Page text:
Delighted to read about the U.S. Department of Education Office for Civil Rights investigating St. Johns County School Board, after complaints from parents of girls attending public schools. The complaints allege sex discrimination in dress code enforcement.
The Rev. Dr. Martin Luther King, Jr. called St. Johns County one of the "most lawless" places in America. Still true? You tell me.
Without adequate oversight or media attention, St. Johns County School Board appears to be a dictatorial discriminatory school system with a $1.1 billion annual budget and delusions of adequacy. It's our money.
During 2021-2022, St. Johns County's incurious, insouciant School Board could not even bestir itself to ask questions or to direct replacement of toxic moldy wrestling mats (to which St. Augustine High School wrestlers were subjected.
The discriminatory dress code violations alleged in the Department of Education Office for Civil Rights complaint are allegedly the result of unjust stewards,under the suzerainty of superficial schoolmarms like our rigid, authoritarian, stiff-necked St. Johns County School Supt. JAMES CHAMERLAIN "TIM" FORSON.
Mr. FORSON and his alleged sexist and misogynist dress code enforcement deserve our attention.
Let's hope that our U.S. Department of Education Office for Civil Rights does a thorough investigation of our St. Johns County School Board.
Will civil, criminal and administrative investigations remedy this dysfunctional organization, wrought by a feckless foolish School Board that lacks empathy toward students?
From First Coast News:
St. Johns County Schools under investigation for dress code policy complaints
Students of five St. Johns County schools: Creekside, Nease, Bartram Trail, and St. Augustine High Schools, and Swiss Point Middle School are being asked by the U.S. Department of Education Office for Civil Rights to take part in its dress code survey.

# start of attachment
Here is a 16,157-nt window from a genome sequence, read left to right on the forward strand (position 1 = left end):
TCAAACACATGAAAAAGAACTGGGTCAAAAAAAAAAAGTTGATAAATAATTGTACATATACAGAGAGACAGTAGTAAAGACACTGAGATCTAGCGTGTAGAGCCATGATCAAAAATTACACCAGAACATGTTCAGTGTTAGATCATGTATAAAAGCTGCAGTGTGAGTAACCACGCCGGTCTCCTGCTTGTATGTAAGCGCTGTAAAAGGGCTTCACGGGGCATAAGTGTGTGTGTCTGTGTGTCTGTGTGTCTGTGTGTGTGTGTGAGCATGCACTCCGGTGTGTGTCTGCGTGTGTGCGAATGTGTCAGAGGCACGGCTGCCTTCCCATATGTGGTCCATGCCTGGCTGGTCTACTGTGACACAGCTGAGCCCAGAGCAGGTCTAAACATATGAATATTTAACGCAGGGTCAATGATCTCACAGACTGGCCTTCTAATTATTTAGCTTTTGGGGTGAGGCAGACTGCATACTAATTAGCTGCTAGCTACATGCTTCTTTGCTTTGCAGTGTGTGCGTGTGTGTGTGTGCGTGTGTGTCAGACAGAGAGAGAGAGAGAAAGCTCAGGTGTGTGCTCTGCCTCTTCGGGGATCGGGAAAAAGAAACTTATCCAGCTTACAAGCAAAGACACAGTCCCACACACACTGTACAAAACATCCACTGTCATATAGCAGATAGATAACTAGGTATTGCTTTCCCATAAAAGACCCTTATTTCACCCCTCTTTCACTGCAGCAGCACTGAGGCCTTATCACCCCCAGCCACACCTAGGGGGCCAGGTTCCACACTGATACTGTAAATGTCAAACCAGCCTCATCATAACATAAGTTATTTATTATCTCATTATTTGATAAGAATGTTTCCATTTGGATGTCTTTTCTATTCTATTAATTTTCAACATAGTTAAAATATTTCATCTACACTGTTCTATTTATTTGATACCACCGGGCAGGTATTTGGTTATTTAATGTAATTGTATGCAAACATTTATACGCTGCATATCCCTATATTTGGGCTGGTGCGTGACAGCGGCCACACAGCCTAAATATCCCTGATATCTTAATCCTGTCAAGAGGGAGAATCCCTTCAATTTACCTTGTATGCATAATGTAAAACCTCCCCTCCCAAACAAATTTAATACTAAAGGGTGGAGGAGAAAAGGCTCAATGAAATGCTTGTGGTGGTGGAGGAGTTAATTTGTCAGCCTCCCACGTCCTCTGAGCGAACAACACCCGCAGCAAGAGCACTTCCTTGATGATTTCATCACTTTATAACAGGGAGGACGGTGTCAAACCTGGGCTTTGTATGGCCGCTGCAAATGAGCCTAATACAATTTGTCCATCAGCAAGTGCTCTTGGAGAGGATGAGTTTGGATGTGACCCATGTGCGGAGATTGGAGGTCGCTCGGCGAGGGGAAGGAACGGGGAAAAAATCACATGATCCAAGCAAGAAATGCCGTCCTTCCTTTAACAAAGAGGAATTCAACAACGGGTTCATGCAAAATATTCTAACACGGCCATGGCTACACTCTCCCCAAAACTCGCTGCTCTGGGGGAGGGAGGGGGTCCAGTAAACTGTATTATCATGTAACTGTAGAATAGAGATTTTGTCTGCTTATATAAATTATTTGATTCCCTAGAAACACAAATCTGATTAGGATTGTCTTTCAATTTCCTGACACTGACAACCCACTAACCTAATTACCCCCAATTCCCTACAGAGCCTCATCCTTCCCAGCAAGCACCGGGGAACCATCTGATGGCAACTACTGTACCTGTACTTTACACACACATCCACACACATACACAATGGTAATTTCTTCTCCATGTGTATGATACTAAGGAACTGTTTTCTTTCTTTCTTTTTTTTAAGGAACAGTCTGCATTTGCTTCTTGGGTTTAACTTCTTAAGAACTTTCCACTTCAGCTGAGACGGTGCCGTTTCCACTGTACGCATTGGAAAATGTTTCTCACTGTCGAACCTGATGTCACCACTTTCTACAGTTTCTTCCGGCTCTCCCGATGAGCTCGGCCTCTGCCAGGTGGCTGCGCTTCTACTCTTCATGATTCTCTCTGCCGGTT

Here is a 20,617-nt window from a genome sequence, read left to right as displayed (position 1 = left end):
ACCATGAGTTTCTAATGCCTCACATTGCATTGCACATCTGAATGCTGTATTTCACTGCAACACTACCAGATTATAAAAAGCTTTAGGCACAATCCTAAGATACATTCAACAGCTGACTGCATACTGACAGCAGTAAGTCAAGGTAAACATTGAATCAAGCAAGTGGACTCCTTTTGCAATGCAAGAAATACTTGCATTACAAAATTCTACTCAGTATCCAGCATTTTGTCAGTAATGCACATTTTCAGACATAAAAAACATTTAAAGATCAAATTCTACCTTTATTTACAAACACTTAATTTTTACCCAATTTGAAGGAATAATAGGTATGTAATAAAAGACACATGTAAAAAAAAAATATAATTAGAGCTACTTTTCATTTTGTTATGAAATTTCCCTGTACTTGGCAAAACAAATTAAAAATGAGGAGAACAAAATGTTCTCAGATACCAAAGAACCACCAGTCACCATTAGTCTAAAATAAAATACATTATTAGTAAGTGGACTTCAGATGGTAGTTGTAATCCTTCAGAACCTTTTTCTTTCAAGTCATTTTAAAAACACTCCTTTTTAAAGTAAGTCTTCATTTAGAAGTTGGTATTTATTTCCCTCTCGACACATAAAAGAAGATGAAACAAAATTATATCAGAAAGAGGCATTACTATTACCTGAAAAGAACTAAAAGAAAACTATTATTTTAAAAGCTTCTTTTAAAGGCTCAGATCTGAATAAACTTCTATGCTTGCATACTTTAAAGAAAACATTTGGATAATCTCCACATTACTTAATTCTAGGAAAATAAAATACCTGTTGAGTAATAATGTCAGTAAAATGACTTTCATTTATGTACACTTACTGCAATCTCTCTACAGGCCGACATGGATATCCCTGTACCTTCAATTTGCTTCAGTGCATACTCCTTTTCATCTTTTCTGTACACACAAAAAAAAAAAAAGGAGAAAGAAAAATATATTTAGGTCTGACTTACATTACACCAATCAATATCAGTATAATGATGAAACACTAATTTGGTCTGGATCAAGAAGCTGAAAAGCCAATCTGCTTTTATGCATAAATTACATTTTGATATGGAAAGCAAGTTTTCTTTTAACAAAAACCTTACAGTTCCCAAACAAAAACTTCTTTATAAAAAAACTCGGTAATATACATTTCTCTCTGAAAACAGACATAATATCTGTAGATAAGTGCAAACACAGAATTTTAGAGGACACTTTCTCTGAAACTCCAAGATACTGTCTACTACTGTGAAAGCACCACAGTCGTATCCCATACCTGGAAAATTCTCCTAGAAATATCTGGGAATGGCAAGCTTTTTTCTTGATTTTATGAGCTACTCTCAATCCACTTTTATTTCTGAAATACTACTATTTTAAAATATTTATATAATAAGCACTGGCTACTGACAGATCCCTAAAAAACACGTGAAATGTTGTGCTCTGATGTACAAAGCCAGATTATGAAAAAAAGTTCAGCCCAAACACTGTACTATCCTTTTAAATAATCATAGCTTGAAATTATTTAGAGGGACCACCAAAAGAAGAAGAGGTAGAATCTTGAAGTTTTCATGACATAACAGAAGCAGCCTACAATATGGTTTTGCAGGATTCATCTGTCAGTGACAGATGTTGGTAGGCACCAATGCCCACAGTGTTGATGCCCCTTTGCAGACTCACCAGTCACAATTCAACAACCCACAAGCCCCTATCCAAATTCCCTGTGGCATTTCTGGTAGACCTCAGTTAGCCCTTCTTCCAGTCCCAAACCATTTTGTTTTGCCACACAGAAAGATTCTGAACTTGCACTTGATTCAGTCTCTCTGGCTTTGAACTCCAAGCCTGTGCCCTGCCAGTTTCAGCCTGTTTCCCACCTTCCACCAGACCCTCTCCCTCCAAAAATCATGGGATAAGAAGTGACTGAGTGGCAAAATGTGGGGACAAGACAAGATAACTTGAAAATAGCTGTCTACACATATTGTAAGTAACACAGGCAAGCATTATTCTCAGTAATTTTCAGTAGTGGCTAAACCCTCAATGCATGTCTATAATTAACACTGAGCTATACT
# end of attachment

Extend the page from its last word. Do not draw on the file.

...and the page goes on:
It's a relief for families who say the dress code in schools is not equally enforced.
"This is the student's opportunity to really give their voice and color to the situation for them every day," Bartram Trail High School parent Taryn O'Keefe said.
Taryn O'Keefe is a parent of two Bartram Trail High School students who she says have been impacted by the enforcement of the school's dress code.
"My daughter and stepdaughter were affected by the situation a few years ago which was altering students' pictures in the yearbook it got international attention," O'Keefe said.
O'Keefe's stepdaughter Riley O'Keefe was one of more than 80 female student yearbook photos edited without their permission to cover up their chests at Bartram Trail High School in 2021.
The surveys are a result of a complaint that same year. The district has since made changes to its dress code policy since the initial complaint was filed in 2021 when hundreds of parents and students said the former policy sexualized female students and disproportionately targeted them. Records also show a disproportionate number of female students being disciplined for dress code violations districtwide. O'Keefe argues that is still happening and hopes the surveys influence students to contribute meaningful data about the enforcement of dress code in the five schools.
"That's very very important that we have that piece so we ensure that the district and administrators can't arbitrarily enforce unequal dress code infractions. We hope to see admins being held accountable by the district so not necessarily resignations, not necessarily terminations, but we hope to see there are policies and procedures in place to hold them accountable what currently exists is very subjective," O'Keefe said.
St. Johns County School District spokesperson Christina Upchurch says officials are cooperating and in a statement said:
"We are fully cooperating with the investigation. We have made changes to the dress code since the initial complaint was filed in 2021. These changes support a gender-neutral dress code and were made based on public and school board input, research of other districts and the topic of school board workshops. The changes were also included in trainings for staff responsible for enforcing the dress code."
No identifying information about the student will be collected during the survey. Students do not have to provide their name, parents' names, address, phone number, or other information they could be personally identified.
The school district says it does not know why the five schools were chosen for the study. First Coast News has requested data on the number of dress code violations for boys and girls from each school. First Coast News is also waiting for a response from the the Office of Civil Rights.